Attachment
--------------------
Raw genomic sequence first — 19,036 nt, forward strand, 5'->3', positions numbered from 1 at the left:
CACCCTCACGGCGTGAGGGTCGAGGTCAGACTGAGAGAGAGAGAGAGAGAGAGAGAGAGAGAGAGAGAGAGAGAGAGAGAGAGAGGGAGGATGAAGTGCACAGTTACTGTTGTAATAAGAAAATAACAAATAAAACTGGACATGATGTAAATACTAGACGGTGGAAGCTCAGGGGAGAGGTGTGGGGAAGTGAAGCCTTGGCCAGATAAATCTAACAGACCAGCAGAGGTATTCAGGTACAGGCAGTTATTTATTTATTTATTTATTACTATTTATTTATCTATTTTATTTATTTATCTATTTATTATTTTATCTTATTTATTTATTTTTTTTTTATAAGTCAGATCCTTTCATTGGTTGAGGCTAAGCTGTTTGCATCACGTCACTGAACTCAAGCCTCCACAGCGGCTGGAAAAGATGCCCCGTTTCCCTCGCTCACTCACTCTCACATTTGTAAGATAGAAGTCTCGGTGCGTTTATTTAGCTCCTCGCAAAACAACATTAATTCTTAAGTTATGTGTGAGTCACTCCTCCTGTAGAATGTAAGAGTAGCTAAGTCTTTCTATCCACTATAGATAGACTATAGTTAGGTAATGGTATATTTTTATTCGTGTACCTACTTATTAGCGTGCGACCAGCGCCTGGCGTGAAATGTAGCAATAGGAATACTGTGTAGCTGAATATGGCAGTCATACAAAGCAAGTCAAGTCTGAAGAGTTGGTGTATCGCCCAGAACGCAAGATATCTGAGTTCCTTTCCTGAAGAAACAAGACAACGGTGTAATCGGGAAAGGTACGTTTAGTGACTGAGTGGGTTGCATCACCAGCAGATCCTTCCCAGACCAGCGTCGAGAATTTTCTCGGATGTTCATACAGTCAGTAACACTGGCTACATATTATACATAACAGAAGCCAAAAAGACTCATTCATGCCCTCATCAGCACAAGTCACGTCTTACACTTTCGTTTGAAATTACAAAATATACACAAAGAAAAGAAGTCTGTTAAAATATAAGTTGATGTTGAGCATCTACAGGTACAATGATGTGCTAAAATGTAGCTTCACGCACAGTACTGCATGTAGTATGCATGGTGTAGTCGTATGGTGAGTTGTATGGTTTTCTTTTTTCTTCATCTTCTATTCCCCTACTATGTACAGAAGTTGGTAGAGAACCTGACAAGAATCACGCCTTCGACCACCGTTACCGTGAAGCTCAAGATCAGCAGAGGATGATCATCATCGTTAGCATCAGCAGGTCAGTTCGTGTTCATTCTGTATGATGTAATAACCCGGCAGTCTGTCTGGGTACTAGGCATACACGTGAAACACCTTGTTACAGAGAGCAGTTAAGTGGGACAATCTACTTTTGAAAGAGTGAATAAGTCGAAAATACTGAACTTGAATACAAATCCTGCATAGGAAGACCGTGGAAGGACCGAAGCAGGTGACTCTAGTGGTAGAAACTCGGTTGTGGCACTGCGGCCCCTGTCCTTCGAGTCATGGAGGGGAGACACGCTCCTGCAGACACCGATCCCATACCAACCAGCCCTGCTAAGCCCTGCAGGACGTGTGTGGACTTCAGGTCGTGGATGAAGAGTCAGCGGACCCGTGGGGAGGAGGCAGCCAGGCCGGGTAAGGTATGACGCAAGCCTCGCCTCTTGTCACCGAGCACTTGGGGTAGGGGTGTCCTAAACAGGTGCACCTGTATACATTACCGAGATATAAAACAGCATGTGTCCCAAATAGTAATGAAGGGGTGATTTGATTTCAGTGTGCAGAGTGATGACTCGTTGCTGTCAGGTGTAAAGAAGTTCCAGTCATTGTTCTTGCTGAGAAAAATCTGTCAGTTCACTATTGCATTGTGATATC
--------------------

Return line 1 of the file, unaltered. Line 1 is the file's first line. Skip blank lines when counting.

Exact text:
Raw genomic sequence first — 19,036 nt, forward strand, 5'->3', positions numbered from 1 at the left: